By comparison, the 1970s, which are often bemoaned as a time of economic stagflation and political malaise, registered a 27 percent increase in jobs. Yet, in part because of that relatively slow rise in jobs – down from 31 percent in the 1960s – American voters turned to Ronald Reagan and his radical economic theories of tax cuts, global “free markets” and deregulation.

Reagan sold Americans on his core vision: “Government is not the solution to our problem; government is the problem.” Through his personal magnetism, Reagan then turned taxes into a third rail of American politics. He convinced many voters that the government’s only important roles were funding the military and cutting taxes.

Yet, instead of guiding the country into a bright new day of economic vitality, Reagan’s approach accelerated a de-industrialization of the United States and a slump in the growth of American jobs, down to 20 percent during the 1980s. The percentage job increase for the 1990s stayed at 20 percent, although job growth did pick up later in the decade under President Clinton, who raised taxes and moderated some of Reagan’s approaches while still pushing “free trade” agreements and deregulation.

Yet, hard-line Reaganomics returned with a vengeance under George W. Bush – more tax cuts, more faith in “free trade,” more deregulation – and the Great American Job Engine finally started grinding to a halt. Zero percent increase. The Great American Middle Class was on life-support.

Ignoring Reality

Despite these painful statistics of the past three decades, Reaganomics has remained a powerful force in American political life. Anyone tuning in CNBC or picking up the Wall Street Journal would think that these economic policies had enjoyed unqualified success for everyone, rather than being a dismal failure for all but the richest Americans. The facts were especially stark for the 2000s, the so-called “Aughts” or perhaps more accurately the “Naughts.”

For most of the past 70 years, the U.S. economy has grown at a steady clip, generating perpetually higher incomes and wealth for American households,” wrote the Washington Post’s Neil Irwin in a Jan. 2, 2010, review of comparative economic data. “But since 2000, the story is starkly different.”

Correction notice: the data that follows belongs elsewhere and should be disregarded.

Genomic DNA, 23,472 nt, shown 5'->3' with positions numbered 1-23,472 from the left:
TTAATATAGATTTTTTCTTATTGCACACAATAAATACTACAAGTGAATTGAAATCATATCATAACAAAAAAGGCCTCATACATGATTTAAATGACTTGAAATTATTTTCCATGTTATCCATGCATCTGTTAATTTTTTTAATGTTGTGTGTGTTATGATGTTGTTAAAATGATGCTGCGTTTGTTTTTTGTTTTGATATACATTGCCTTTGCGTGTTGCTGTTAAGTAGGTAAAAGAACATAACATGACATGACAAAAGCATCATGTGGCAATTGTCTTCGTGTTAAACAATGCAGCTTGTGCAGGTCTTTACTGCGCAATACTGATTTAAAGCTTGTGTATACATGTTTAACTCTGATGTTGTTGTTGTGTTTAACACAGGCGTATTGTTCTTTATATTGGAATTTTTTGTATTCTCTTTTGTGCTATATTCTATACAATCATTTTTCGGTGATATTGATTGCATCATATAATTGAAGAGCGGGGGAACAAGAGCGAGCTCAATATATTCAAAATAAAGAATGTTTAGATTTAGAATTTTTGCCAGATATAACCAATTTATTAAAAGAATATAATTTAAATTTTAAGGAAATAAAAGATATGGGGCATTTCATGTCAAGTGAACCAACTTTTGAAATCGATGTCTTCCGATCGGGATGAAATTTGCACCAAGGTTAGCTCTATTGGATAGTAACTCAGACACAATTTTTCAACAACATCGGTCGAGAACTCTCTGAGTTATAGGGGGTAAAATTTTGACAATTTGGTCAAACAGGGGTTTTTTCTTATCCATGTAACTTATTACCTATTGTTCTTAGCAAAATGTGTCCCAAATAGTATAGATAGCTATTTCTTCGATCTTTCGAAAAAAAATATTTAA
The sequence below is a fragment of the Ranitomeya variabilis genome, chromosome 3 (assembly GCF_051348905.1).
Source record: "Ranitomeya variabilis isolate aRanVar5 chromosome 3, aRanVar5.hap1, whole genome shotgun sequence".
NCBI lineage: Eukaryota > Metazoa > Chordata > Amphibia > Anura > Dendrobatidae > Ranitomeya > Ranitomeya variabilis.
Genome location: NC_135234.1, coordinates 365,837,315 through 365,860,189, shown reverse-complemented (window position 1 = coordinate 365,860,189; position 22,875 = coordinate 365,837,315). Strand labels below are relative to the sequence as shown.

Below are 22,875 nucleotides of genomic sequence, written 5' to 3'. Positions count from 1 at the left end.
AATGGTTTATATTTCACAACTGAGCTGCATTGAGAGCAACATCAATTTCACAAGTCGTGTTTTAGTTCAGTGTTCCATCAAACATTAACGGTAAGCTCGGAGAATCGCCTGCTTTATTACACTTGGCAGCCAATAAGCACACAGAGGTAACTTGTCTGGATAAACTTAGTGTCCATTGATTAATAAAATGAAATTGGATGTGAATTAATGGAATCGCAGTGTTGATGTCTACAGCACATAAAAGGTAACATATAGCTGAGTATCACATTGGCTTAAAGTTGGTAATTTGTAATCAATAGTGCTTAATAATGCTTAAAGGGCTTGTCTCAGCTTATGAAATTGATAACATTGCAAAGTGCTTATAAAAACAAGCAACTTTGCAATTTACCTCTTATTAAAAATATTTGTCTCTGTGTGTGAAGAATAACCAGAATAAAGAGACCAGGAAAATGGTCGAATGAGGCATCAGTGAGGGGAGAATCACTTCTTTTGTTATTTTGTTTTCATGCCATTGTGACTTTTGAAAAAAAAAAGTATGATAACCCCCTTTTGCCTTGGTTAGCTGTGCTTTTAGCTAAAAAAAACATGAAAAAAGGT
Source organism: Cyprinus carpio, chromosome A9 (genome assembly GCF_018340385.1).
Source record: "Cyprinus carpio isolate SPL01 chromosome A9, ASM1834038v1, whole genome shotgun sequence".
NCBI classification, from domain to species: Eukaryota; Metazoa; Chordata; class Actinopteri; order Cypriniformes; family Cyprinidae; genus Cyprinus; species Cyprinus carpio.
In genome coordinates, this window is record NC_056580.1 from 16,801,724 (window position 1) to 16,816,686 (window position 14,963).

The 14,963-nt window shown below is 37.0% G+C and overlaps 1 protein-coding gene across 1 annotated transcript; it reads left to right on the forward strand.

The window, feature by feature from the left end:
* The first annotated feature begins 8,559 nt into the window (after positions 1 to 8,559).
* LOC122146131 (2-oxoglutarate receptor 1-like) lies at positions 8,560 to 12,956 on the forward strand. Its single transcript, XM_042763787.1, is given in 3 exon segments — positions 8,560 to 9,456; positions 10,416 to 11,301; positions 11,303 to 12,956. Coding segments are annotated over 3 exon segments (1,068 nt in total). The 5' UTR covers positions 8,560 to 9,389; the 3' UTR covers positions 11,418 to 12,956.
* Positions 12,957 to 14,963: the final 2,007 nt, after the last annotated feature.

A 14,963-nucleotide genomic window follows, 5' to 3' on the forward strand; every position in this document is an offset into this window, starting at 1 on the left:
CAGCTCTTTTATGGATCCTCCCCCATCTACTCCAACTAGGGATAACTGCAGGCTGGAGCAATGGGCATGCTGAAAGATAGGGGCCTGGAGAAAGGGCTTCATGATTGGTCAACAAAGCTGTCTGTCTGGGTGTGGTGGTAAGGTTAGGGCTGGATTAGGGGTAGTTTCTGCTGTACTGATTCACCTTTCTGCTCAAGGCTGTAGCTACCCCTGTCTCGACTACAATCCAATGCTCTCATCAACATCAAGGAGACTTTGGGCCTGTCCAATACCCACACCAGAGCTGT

As the Post article and its accompanying graphs showed, the last decade’s sad story wasn’t just limited to the abysmal job numbers. U.S. economic output slowed to its worst pace since the 1930s, rising only 17.8 percent in the 2000s, less than half the 38.1 percent increase in the despised 1970s. Household net worth declined 4 percent in the last decade, compared to a 28 percent rise in the 1970s. (All figures were adjusted for inflation.)

Despite this record of economic failure from Bush’s reprise of Reaganomics – trillions more in government debt but no net increase in jobs or household wealth in the last decade – many Americans appear to have learned no lessons from either the Bush-43 presidency or Reagan’s destructive legacy. Any thought of raising taxes or investing in a stronger domestic infrastructure remains anathema to significant segments of the population still enthralled by the Tea Party.

Indeed, across the mainstream U.S. news media, it is hard to find any serious – or sustained – criticism of the Reagan/Bush economic theories. More generally, there is headshaking about the size of the debt and talk about the need to slash “entitlement” programs like Social Security and Medicare. Instead of paying heed to the real lessons of the past three decades, many Americans are trapped in the Reagan/Tea Party narrative and thus repeating the same mistakes.

‘Voodoo Economics’

The U.S. political/media process seems resistant to the one of most obvious lessons of the past three decades: Simply put, Reaganomics didn’t work. As George H.W. Bush once commented – when he was running against Reagan in the 1980 primaries – it is “voodoo economics.”

Yet, the fact that the United States has embraced “voodoo economics” for much of the past three-plus decades and refuses to recognize the statistical evidence of Reaganomics’ abject failure suggests that the larger lesson of this era is that the U.S. political process is dysfunctional, a point driven home by the recent Tea Party-led government shutdown and threatened debt default.

In the decades that followed Reagan’s 1980 election, the Right has invested ever more heavily in media outlets, think tanks and attack groups that, collectively, changed the American political landscape. Because of Reagan’s sweeping tax cuts favoring the rich, right-wing billionaires, like the Koch Brothers and Richard Mellon Scaife, also had much more money to reinvest in the political/media process, including funding the faux-populist Tea Party.

That advantage was further exaggerated by the Left’s parallel failure to invest in its own media at anything close to the Right’s tens of billions of dollars. Thus, the Right’s outreach to average Americans has won over millions of middle-class voters to the Republican banner, even as the GOP enacted policies that devastated the middle class and concentrated the nation’s wealth at the top.

So, even as American workers struggled in the face of globalization and suffered under GOP hostility toward unions, the Right convinced many middle-class whites, in particular, that their real enemy was “big guv-mint.”